• Where till points are close together, consider closing every other till point. Assess whether this is also necessary for self-scan tills which will need to be cleaned regularly.
  • Leave non-essential doors (but not fire doors) open to minimise the number of people who touch them.
  • To limit congestion, consider restocking/replenishing only outside of store opening hours.
  • Encourage cashless purchases.
  • If you normally provide 1:1 assistance and advice to customers on products, think about whether this is still practical within the confines of social distancing? How might you adapt? Make sure staff and customers are aware of such changes to your service.
  • Consider whether it is safe to keep customer toilets open or if these should be available on request. If open ensure regular cleaning especially of touch points.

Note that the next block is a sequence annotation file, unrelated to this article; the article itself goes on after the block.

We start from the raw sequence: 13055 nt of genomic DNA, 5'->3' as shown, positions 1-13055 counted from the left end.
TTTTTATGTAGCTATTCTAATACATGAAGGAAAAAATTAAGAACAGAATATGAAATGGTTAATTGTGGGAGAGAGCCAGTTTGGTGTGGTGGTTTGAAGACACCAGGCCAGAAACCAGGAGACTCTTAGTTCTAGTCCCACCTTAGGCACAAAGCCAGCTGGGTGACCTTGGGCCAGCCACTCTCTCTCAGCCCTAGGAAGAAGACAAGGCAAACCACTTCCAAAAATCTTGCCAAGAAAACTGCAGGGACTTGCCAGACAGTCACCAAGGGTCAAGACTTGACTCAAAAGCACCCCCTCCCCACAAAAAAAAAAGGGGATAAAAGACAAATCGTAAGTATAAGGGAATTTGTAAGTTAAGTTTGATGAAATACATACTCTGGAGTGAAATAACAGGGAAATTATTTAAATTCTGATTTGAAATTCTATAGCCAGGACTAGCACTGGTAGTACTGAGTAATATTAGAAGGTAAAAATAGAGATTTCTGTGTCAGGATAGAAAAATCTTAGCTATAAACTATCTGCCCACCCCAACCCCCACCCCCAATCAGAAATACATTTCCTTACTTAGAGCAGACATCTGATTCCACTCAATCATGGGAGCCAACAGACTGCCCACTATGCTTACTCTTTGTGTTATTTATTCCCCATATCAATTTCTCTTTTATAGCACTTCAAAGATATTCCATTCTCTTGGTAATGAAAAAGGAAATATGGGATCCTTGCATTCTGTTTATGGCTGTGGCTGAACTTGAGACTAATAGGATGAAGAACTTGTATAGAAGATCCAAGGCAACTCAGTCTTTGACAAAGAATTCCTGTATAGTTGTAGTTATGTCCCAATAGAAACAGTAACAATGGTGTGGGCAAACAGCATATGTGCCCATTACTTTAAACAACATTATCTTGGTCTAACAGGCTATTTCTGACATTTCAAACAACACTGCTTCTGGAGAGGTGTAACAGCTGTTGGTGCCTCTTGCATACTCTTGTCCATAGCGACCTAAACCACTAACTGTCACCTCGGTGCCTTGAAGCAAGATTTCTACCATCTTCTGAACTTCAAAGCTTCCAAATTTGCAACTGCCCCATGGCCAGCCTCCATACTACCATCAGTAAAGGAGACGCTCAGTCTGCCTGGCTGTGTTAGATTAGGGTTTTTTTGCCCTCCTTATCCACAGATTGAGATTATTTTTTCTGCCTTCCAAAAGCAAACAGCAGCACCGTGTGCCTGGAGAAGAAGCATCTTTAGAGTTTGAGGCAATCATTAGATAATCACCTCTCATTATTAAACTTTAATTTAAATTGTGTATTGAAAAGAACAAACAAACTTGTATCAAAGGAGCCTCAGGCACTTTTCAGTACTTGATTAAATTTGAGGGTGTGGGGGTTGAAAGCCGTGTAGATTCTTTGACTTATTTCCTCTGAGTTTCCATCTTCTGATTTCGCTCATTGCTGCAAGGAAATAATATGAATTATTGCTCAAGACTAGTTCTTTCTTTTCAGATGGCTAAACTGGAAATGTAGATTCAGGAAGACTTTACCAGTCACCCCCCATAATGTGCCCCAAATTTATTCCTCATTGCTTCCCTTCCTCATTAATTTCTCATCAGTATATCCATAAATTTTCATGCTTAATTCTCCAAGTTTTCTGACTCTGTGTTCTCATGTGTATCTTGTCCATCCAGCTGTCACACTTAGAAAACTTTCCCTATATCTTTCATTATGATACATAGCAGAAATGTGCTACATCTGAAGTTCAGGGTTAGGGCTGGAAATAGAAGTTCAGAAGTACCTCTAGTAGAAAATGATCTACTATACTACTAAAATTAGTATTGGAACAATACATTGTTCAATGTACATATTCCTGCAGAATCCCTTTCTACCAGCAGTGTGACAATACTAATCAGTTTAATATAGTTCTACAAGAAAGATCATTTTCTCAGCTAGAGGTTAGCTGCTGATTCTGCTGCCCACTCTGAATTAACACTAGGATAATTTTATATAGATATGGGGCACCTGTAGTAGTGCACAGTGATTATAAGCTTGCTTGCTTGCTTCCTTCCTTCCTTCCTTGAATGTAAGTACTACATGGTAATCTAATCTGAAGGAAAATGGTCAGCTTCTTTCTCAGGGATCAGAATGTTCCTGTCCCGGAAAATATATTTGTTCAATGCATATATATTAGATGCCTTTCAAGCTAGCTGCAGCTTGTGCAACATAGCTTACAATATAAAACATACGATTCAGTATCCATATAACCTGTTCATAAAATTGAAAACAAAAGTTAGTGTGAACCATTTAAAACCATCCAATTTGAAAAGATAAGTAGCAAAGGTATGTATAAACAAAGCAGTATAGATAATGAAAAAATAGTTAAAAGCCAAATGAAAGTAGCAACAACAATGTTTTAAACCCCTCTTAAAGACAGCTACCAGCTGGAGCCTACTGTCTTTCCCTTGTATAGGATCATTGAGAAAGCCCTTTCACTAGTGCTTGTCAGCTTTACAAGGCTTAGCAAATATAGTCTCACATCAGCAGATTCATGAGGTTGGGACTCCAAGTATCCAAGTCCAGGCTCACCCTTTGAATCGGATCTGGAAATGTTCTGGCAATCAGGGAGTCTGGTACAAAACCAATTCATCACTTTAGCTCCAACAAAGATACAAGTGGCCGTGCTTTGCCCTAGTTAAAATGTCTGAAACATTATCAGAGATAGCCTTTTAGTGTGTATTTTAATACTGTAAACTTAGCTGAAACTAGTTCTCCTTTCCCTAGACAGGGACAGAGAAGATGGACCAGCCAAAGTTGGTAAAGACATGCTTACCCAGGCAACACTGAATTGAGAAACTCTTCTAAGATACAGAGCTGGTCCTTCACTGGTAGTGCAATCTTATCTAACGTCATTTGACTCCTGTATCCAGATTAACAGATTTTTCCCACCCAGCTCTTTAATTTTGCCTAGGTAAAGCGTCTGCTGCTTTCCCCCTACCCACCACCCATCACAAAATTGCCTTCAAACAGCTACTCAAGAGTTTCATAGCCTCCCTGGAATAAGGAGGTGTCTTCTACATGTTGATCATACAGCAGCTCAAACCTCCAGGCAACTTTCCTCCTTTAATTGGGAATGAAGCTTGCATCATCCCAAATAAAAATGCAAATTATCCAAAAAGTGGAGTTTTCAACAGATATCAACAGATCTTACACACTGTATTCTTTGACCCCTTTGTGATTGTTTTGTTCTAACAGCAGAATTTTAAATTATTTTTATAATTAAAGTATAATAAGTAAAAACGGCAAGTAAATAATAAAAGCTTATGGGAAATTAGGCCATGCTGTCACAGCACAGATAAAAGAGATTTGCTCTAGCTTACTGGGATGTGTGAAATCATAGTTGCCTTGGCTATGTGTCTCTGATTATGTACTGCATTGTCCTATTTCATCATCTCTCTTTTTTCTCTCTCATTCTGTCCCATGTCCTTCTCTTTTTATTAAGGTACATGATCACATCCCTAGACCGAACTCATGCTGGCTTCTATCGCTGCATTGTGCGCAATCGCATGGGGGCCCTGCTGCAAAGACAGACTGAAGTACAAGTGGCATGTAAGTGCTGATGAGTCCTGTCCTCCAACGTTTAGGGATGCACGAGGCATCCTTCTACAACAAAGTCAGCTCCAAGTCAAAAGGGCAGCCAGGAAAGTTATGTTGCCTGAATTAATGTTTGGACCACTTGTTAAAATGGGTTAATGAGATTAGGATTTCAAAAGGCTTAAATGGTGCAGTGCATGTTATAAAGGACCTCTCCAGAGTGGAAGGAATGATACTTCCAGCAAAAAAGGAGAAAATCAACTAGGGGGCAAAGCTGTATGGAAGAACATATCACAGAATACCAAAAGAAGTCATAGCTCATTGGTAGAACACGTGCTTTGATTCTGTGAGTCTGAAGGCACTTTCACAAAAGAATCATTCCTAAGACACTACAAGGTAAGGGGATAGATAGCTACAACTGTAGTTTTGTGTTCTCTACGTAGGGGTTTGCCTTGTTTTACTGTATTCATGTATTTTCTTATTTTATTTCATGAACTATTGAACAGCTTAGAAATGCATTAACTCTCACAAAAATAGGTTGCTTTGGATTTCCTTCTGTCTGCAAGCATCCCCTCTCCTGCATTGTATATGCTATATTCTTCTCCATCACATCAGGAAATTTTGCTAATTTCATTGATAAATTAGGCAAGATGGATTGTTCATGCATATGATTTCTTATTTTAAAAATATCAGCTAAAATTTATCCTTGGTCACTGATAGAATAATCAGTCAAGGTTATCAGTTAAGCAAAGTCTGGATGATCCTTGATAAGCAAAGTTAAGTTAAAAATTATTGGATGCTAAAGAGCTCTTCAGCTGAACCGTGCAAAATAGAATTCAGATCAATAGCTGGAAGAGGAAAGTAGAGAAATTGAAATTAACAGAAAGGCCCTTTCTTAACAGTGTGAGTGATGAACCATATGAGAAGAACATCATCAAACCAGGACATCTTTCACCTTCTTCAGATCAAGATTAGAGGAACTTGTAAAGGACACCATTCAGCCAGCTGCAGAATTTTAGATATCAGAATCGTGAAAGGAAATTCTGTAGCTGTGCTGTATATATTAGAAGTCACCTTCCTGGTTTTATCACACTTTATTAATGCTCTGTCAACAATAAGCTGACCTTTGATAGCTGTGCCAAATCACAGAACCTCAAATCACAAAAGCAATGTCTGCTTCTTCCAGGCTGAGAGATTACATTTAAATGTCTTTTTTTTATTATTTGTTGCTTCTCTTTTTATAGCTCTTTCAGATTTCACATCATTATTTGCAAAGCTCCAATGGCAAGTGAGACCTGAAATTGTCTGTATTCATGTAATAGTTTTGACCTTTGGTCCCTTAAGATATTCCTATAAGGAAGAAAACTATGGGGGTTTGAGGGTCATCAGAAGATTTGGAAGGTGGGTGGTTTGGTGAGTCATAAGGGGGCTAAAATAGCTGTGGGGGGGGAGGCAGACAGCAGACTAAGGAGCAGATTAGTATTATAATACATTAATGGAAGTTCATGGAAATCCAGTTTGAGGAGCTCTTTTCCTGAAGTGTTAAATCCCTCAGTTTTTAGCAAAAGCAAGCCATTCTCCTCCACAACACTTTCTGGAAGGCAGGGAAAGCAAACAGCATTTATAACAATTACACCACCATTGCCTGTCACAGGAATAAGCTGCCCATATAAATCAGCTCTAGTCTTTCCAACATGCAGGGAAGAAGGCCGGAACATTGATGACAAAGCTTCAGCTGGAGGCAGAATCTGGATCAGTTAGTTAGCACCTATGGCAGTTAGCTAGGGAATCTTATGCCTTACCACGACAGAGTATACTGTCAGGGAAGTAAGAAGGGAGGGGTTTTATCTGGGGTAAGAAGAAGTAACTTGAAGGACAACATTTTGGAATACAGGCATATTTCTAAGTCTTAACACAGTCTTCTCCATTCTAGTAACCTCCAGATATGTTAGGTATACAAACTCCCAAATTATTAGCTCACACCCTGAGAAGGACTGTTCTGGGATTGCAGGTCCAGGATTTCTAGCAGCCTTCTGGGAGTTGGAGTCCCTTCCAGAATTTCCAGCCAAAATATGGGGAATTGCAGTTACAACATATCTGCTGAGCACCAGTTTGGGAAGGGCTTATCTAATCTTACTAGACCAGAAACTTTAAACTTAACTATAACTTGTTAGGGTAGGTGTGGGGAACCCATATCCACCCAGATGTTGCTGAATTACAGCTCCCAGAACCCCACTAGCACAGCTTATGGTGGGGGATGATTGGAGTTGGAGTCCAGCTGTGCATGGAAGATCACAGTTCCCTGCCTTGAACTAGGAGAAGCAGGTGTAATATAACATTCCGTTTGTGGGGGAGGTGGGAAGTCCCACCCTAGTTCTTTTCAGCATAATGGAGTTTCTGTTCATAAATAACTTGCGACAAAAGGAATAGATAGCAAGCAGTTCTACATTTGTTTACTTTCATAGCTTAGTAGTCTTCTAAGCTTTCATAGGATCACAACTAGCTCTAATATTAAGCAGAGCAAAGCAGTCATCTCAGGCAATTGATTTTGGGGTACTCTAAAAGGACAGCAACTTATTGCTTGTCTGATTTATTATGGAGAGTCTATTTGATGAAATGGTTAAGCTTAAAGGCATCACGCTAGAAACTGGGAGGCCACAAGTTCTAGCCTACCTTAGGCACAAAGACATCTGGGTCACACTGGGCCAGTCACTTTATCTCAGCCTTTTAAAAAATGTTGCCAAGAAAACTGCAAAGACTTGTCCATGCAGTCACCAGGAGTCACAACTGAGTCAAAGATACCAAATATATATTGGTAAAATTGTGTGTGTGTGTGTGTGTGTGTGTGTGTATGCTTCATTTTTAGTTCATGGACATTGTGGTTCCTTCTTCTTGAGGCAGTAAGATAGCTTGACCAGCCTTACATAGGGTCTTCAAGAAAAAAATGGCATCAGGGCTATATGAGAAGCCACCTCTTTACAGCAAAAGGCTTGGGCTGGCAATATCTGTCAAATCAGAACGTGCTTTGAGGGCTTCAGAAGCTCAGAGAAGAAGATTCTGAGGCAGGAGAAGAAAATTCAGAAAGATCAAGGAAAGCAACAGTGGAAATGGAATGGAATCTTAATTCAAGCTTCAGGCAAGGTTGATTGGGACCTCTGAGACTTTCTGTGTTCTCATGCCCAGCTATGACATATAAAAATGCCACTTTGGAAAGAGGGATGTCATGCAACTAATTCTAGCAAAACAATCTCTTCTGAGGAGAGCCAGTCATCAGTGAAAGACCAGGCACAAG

• Baby changing facilities should be available but consider frequency of cleaning.

Supporting Staff to Implement Social Distancing Measures:

  • Ensure all staff are aware of the social distancing measures that are in place and that they understand how to follow them. Remind staff that social distancing applies in all areas, including non-customer facing areas.
  • Display signs and notices reminding staff to wash hands, use of tissues, sneezing and coughing etc.
  • Consider how to manage rest areas to apply the social distancing of 2m, for example, introduce a staggered or extended break rota to avoid crowding, space out chairs and tables.
  • Staff who go outside your premises for a break should maintain physical distancing from any colleagues or public while doing so.
  • If possible, increase the number of hand washing stations available and provide hand sanitiser at entry/exit points.
  • Frequently clean and disinfect surfaces that are touched regularly.